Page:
Key Note Speaker Doug Hunt has visited a number of states. Here is a summary by John Richardson of his presentation in Melbourne.
“Do Projects Like the Suburban Rail Loop Impact Land Use? It Depends”
The Victorian Branch of the Transport Modellers Network (TMN) hosted Doug Hunt as part of his post AITPM National Conference road show. The evening was themed around Suburban Rail Loop, the biggest proposed rail project in Melbourne’s history (well the most expensive at the very least). A packed house of close to 100 people were hosted in the Jacobs Melbourne office where they first heard from Professor Doug Hunt on his well-developed PECAS model that traces, in great detail, the impacts on land development – transport being just one aspect as shown in the following diagram:
Doug went on to talk about the impacts that his modelling has revealed about major transport projects in North America. The key findings were that the people that benefit most from public transport projects are those that own the land along the corridor. He suggested that PT projects benefiting those with lower socio-economic standings was a fallacy, and that over the time rents will increase and they will be pushed out to cheaper areas.
Following Doug’s dynamic presentation, he joined a panel full of diverse backgrounds including:
Adele McCarthy, Executive Director Suburban Rail Loop, Department of Jobs, Precincts and Regions. Adele currently leads the precincts work stream of the Suburban Rail Loop Project.
Lars Rognlien, Senior Transport and Urban Economist, Ernst and Young. Lars has written guidelines for assessing the economic benefits of urban renewal and land use impacts of transport projects.
Sarah Alexander, Senior Consultant – Social Impact Investment & Innovation, Jacobs: Sarah has unique experiences working with young people to respond to Australia’s emerging needs and challenges
The panel was challenged on the merits of SRL, alternative options, the real benefits it could deliver and the challenges it will face. It was a strong, robust discussion and we thank the panel for sharing their thoughts through the AITPM forum.
Keynote speaker Phil Jones presents in Melbourne
On Wednesday 7th August GTA Consultants hosted one of the National Conference international speakers, Phil Jones, in conjunction with Christian Bode and Matthew Raisbeck to discuss Placemaking within transport planning. Phil had never been to Melbourne but was suitably impressed with the city, in particular how our city was incorporating some of the themes that he has developed in his work for the Manual for Streets, which he produced. It was a great opportunity for AITPM members who did not attend the National Conference to experience the wonderful presentation skills of Phil and some of the work that he has been involved in over the years.
Christian and Matthew presented on the work they completed for the Department of Transport in Victoria in developing and applying the Movement and Place approach to the management of their transport network. The work outlined the “Interchange and Place” classification approach for rail stations and provided some strong discussion around how it could be placed within the network.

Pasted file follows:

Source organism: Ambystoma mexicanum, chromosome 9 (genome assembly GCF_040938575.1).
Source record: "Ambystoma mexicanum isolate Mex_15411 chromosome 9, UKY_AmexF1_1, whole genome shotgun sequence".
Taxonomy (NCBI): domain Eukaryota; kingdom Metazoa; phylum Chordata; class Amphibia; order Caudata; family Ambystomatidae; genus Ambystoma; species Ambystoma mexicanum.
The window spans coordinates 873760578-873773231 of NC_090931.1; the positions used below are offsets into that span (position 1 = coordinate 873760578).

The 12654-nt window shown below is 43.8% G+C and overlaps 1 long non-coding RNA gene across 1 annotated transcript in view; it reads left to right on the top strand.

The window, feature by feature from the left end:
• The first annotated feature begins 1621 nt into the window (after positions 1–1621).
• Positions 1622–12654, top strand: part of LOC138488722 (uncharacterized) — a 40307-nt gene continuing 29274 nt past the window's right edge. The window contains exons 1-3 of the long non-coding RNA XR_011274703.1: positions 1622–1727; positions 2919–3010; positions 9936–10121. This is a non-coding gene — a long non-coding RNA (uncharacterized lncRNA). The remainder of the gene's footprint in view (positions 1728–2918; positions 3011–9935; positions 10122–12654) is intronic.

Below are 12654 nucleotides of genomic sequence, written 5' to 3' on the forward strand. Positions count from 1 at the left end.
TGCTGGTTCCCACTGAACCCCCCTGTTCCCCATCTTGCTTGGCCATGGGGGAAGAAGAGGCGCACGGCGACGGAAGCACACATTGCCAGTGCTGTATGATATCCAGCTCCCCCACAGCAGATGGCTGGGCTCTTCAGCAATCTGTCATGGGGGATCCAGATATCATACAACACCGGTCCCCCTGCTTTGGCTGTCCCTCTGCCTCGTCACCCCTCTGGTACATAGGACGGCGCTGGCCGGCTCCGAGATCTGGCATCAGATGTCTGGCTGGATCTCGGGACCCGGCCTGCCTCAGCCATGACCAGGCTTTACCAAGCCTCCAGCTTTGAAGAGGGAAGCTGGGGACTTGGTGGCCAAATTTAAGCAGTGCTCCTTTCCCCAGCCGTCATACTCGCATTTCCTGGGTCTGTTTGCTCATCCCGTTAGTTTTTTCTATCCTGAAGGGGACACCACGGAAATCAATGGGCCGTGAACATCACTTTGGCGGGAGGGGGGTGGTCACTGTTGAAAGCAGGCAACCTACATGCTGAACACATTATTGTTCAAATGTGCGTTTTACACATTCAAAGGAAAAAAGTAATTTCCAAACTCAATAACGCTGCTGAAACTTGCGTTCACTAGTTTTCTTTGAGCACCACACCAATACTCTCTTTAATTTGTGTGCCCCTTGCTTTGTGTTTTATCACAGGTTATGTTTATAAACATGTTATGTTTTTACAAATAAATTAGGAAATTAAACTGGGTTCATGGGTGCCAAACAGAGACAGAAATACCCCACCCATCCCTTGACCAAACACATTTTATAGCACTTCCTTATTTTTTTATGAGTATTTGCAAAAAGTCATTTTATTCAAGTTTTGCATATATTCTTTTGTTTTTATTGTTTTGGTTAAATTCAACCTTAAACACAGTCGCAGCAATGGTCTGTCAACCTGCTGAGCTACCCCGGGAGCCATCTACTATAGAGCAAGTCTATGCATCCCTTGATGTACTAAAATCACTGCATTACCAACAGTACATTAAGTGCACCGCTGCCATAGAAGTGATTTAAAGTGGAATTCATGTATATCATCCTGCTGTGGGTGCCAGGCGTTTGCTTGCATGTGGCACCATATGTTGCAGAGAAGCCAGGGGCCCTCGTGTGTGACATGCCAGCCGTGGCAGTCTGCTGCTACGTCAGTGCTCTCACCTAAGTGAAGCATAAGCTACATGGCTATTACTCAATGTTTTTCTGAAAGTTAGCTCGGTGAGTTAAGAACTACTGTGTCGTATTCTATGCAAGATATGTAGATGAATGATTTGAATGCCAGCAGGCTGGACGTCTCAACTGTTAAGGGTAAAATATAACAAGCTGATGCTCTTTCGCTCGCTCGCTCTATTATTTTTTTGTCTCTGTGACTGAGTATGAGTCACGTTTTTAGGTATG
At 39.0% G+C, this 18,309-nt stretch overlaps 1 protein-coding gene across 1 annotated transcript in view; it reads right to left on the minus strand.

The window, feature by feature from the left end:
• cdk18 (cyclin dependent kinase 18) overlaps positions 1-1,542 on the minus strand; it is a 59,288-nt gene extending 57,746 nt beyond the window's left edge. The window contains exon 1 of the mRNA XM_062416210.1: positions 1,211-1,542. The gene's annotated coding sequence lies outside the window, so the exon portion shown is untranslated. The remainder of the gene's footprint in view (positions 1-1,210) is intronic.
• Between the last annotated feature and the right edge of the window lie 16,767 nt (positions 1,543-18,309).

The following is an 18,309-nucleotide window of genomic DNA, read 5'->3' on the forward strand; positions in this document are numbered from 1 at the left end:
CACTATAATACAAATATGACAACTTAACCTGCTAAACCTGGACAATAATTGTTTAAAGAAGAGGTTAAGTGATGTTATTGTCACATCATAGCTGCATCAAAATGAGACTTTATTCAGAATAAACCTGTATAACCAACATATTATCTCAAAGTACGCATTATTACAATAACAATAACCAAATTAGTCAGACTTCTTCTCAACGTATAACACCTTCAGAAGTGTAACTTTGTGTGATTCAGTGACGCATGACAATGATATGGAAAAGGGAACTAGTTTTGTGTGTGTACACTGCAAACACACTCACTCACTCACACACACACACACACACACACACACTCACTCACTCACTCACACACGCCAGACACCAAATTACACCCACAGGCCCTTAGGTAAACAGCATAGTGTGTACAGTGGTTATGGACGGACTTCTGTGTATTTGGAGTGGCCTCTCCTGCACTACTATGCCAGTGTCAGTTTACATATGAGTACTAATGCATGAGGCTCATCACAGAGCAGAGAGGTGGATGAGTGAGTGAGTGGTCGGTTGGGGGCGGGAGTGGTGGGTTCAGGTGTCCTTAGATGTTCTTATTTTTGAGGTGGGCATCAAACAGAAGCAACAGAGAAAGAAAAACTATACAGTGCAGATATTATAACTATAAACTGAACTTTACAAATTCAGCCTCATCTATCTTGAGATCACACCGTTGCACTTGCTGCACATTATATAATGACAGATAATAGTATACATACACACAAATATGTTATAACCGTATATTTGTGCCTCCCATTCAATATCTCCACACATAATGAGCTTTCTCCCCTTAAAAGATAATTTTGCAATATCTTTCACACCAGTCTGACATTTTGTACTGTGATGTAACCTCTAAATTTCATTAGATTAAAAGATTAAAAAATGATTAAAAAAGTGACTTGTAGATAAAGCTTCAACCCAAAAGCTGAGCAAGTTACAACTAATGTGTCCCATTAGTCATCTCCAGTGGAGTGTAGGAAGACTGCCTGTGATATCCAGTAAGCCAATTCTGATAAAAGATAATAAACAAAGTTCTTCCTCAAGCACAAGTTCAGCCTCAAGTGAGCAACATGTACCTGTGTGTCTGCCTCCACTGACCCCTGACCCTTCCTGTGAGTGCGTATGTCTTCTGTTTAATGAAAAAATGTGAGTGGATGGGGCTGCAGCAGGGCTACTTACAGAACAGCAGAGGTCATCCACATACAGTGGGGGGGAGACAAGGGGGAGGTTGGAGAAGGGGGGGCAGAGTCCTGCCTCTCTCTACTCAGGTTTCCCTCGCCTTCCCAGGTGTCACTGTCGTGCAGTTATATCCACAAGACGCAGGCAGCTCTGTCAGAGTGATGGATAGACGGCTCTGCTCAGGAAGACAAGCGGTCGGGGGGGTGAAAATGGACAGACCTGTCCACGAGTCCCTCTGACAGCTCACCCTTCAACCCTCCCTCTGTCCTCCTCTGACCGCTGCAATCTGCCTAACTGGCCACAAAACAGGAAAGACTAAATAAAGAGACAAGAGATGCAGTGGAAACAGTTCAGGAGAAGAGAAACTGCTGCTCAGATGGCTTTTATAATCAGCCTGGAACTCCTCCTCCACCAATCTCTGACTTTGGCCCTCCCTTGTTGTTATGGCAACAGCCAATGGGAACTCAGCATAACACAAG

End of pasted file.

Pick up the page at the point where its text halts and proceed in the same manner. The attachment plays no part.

The presentation was accompanied by a light lunch which was a great opportunity for the attendees to network prior to and after the speaking engagement.
Let’s not forget the workshops
On the Friday of each National Conference, we have a series of workshops.
At our 2019 Conference we had three workshops:
1. New Lessons for Active Transport Planning
2. Innovations for Moving People
3. Transport and Land Use Modelling
I met up with Frank Milthorpe from Roads and Maritime Services in NSW (although his presentation contained his own views) who spoke at the Transport and Land Use Modelling Forum. The title of his presentation (which was co-authored by Mandy Liu) was “Variability in Traffic Counts and Implications for Traffic Modelling”.
There can be a temptation at modelling workshops, to dig down into the detailed nuances of modelling, but I was very much engaged with Frank’s topic.
His point was that we have to make sure that we do not go to considerable lengths to make a model fit the data if that data is not representative let alone if it has errors.
Frank accepts that the accuracy of data is a critical issue but for the sake of his presentation he focused on how representative are the data that are being used.
If we have some traffic data, the first question should be “where did it come from?”. Frank noted a number of typical sources that all have idiosyncrasies as to the representative nature, for example:
• Toll gantries
• Weigh in Motion Detectors
• Permanent Counters
• Pneumatic tube counters
• Traffic signal detectors (eg SCATS)
• Video observation
• Manual counting
To back up his point he showed a graph of the precision of 5-day counts.
Should we expect or accept the same level of fit for data that has significantly different standard deviations.
Should Level of Service calculations take into account variability in demand?
• 50% 1 day in 2
• 80% 1 day in 5
• 90 % 1 day in 10
Frank’s points for discussion might surely be the questions we should ask whenever we consider data for input to the models:
• Our guidance doesn’t address variability in counts
• How many days should we collect data for?
• How should we summarise the data (mean, median)?
• Should validation criteria take into consideration variability of counts?
• Can/should we have more flexibility in the application of validation criteria?
• What are the impacts on modelling practices?